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Exercise After Amputation

There are several reasons amputation may be done. One of the most common reasons is due to poor circulation as a result of peripheral arterial disease. Other indications for amputation include: severe injury from accidents, a serious infection that doesn’t heal with antibiotics, frostbite, cancerous tumors, or neuroma (thickening of nerve tissue).

Prior to surgery, the surgeon, and often the prosthetist, and physical therapist meet with the prospective amputee to discuss plans and goals after the procedure. Rehabilitation is part of the post-operation plan, and exercise is an important component.

Exercising After Amputation

It is vital to have a regular exercise routine after amputation. When done right, exercise can help the amputee maintain a healthy weight, prevent shortening of the muscles, and improve his/her stability.

Maintaining Healthy Weight

Lean muscles are important for maintaining support and stability. Amputees who gain excessive weight tend to experience more problems in the comfort and movement with their prosthesis.

Preventing Contractures

Muscles near the amputated limb tend to shorten. This shortening of the muscles (called contractures) typically results from prolonged sitting in a chair or wheelchair. Contractures may also result from lying in bed with the body out of alignment.

Contractures can be a problem because they limit the range of motion. When severe, a prosthesis may not fit correctly, or worse, a person may not be able to use the prosthesis at all.

The following are good exercises for preventing contractures:

  • Hip Flexor Stretch
    In a hip flexor stretch, the patient is on his/her back, with his/her non-amputated leg up to his/her chest, held/supported by his/her arms. The patient remains in this position while someone pushes the amputated leg down to the bed for about 20 seconds.
  • Adductor Stretch
    In adductor stretch, the patient is seated with his/her back against a wall or head of a bed. The amputated limb is out to the side while the other limb is slightly bent. With both buttocks remaining on the floor, the patient pushes his/her thigh until he/she feels a stretch on the inner thigh.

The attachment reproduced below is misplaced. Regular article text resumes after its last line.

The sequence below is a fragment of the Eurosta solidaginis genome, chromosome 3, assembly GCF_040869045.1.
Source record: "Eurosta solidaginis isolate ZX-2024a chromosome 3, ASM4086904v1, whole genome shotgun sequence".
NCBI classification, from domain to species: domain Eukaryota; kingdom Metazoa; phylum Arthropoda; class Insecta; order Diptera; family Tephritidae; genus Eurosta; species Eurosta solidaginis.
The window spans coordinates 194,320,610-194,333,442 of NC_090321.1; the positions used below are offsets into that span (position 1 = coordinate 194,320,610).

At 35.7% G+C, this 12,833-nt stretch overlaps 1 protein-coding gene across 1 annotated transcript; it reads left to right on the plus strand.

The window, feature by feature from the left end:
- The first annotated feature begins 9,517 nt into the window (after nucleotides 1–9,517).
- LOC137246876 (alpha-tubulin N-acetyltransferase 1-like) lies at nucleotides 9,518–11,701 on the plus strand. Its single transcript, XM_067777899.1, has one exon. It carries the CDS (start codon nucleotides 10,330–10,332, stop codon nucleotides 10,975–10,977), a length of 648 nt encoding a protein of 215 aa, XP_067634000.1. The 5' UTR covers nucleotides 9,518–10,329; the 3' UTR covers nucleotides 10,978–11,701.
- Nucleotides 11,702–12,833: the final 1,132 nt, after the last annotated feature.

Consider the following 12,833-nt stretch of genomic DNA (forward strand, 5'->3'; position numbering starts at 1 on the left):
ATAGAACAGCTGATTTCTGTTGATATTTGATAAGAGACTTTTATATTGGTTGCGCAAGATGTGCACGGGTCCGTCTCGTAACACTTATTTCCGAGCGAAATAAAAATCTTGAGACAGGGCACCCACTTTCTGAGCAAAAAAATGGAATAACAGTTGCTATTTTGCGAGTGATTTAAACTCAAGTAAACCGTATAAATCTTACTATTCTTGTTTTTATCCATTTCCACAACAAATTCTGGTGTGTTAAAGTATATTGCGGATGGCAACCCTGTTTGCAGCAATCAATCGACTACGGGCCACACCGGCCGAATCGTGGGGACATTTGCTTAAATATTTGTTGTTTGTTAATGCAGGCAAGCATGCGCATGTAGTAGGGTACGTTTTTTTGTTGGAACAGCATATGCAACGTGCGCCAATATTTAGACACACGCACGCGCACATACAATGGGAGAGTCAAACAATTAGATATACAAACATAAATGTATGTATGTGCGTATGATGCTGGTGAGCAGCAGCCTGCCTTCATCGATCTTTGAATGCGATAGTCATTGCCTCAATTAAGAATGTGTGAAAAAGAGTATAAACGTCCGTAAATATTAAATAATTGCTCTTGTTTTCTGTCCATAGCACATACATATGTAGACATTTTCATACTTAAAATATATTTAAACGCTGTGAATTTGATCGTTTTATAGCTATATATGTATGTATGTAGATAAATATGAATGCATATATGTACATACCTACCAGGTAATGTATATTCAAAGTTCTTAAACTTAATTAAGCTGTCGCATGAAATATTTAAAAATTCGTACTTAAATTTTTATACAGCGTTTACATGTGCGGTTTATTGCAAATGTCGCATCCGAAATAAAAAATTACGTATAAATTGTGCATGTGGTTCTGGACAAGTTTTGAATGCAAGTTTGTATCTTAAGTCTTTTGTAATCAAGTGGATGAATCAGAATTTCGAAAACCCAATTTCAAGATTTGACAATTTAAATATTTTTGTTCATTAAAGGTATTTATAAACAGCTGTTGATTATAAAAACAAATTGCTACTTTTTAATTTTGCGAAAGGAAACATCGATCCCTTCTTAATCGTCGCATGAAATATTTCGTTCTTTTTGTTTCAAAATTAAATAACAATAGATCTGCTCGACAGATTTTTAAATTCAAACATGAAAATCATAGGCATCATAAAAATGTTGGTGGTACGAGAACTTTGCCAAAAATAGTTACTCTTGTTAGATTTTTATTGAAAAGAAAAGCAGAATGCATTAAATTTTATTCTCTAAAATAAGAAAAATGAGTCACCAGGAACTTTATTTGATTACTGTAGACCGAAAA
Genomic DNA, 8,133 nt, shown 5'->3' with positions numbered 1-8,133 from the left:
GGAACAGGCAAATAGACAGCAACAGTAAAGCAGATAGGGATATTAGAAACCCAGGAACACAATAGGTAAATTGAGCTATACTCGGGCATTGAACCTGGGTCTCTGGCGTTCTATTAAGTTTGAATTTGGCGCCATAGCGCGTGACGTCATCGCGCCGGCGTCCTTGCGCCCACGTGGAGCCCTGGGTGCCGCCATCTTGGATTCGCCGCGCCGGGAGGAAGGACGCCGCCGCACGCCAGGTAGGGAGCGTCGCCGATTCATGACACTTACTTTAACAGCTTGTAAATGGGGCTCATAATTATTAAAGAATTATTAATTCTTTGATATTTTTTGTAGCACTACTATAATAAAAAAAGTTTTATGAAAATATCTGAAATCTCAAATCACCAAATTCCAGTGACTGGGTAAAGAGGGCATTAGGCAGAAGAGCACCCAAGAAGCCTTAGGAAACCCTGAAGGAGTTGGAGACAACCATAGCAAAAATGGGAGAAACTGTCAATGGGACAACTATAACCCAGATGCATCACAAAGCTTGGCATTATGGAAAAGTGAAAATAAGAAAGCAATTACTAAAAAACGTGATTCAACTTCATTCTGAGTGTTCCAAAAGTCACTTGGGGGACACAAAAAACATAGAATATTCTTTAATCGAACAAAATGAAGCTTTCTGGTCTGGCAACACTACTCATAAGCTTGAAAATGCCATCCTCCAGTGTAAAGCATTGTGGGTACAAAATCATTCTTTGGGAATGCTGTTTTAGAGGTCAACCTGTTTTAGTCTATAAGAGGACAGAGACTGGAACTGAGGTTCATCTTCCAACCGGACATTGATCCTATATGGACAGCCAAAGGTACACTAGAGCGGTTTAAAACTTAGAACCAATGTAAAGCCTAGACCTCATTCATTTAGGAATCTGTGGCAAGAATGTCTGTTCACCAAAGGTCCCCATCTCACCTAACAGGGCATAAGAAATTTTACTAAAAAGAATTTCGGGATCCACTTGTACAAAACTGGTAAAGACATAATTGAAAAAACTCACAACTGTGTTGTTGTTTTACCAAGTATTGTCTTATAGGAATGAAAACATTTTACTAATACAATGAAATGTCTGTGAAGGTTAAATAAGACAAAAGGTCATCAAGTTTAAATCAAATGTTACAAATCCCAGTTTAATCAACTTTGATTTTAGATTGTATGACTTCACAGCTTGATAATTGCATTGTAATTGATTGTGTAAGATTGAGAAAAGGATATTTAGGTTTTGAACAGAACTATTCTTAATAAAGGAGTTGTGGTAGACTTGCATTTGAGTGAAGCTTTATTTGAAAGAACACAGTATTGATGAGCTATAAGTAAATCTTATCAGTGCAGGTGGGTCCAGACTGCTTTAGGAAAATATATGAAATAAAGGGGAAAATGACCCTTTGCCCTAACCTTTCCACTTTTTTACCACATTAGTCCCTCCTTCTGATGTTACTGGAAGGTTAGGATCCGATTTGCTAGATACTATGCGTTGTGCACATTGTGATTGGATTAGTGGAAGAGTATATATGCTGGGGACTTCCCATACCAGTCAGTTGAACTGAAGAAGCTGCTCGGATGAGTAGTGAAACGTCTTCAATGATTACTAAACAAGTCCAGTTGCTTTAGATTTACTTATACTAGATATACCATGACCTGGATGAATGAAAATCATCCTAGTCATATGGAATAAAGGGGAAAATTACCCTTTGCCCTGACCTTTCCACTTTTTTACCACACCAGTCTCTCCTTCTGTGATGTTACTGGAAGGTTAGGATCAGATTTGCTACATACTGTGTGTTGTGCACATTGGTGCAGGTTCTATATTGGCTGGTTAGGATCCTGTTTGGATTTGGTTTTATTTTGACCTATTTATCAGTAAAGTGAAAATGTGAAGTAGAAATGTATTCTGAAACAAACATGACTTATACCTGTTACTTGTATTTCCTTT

• Knee Flexion
    In this exercise, the patient rolls on his/her stomach. With both thighs making contact with the bed or floor, he/she bends one knee back as far as he/she could and hold it for 5 to 10 seconds. This exercise is done to the other knee as well.

Improving Stability

Exercise also has an important role to play in maintaining stability and improving muscle strength. The following exercises can help:

  • Leg Raise
    Doing straight leg raises can help in increasing the strength of the hip flexors.
  • Resistive Band Exercises
    The use of resistive bands in certain exercises can strengthen the hip flexors, internal rotators of the hip, hip abductors, and hip extensors.
  • Step-Down Exercise
    Although only recommended after the patient mastered the step-up exercise, step-down exercises can help in strengthening the hip and knee extensors as well as the hip and trunk stabilizers.

Premier Prosthetic Center in Knoxville is dedicated to restoring patient mobility through well-fitting prostheses. With an experienced surgeon and prosthetist, we help you develop a treatment plan to best achieve your mobility goals.  Call 865-474-7096 today to schedule a FREE consultation.

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